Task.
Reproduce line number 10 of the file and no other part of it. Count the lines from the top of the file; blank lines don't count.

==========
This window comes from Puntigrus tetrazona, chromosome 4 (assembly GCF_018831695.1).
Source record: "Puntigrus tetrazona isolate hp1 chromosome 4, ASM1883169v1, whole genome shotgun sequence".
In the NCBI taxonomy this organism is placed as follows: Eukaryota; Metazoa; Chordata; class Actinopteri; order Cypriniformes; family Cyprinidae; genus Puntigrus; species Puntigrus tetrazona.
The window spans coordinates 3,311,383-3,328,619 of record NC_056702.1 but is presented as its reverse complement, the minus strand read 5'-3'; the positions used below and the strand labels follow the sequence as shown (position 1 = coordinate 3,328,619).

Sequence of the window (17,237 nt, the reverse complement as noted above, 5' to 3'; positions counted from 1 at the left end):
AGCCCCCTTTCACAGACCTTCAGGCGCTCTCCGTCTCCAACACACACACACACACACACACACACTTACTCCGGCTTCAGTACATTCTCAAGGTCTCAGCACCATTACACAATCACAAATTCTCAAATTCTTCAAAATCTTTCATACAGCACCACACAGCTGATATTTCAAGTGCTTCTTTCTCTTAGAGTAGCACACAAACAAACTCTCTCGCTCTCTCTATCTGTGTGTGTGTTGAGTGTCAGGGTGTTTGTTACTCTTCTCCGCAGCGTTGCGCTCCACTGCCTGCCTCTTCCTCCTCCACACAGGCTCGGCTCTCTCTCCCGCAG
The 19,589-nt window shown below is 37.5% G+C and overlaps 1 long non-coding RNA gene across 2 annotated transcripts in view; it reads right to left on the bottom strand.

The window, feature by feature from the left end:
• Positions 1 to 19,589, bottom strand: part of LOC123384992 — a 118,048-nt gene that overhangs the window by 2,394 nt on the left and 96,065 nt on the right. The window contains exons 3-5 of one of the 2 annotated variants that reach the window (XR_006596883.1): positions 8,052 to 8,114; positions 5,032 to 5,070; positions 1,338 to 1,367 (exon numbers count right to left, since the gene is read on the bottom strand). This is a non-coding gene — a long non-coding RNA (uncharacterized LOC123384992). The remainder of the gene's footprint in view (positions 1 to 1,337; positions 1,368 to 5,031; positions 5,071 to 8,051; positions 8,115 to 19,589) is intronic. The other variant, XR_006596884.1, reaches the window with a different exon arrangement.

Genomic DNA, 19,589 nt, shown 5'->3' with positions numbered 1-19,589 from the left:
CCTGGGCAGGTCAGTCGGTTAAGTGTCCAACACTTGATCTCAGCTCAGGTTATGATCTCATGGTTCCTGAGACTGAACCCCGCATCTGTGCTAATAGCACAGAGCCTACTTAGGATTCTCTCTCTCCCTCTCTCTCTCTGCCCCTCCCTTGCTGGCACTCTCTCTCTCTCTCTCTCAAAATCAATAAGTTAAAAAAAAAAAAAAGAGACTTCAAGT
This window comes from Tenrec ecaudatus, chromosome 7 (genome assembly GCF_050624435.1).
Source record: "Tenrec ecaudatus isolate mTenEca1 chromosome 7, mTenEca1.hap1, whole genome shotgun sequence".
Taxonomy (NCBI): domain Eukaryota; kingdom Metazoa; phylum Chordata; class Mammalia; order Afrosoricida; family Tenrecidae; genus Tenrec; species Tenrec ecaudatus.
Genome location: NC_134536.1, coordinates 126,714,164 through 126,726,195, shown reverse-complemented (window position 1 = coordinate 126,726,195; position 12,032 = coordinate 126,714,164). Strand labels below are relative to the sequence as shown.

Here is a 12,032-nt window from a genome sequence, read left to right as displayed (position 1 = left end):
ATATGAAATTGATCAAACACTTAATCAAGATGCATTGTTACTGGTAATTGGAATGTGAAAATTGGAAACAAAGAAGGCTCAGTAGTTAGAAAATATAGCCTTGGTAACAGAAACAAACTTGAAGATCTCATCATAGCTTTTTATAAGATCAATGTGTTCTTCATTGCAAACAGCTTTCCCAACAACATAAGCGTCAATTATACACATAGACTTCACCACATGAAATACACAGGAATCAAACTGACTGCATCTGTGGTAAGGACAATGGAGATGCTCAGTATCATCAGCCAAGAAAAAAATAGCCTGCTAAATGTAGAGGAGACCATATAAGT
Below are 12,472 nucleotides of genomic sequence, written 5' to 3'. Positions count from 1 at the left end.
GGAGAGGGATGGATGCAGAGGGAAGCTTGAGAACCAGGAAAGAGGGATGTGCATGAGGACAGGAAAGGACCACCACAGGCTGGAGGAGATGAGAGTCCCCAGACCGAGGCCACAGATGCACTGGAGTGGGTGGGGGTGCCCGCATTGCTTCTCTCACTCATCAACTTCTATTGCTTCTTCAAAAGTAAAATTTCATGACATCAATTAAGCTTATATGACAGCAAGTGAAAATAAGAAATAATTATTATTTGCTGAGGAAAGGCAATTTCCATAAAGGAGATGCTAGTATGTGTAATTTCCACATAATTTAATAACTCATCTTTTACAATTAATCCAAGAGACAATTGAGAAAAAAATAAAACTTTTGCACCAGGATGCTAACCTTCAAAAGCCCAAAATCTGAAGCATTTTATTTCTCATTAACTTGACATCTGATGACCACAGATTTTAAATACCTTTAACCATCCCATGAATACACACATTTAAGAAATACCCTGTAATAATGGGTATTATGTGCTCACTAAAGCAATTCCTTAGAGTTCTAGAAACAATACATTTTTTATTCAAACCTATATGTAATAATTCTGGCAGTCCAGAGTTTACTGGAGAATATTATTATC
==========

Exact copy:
Genomic DNA, 19,589 nt, shown 5'->3' with positions numbered 1-19,589 from the left: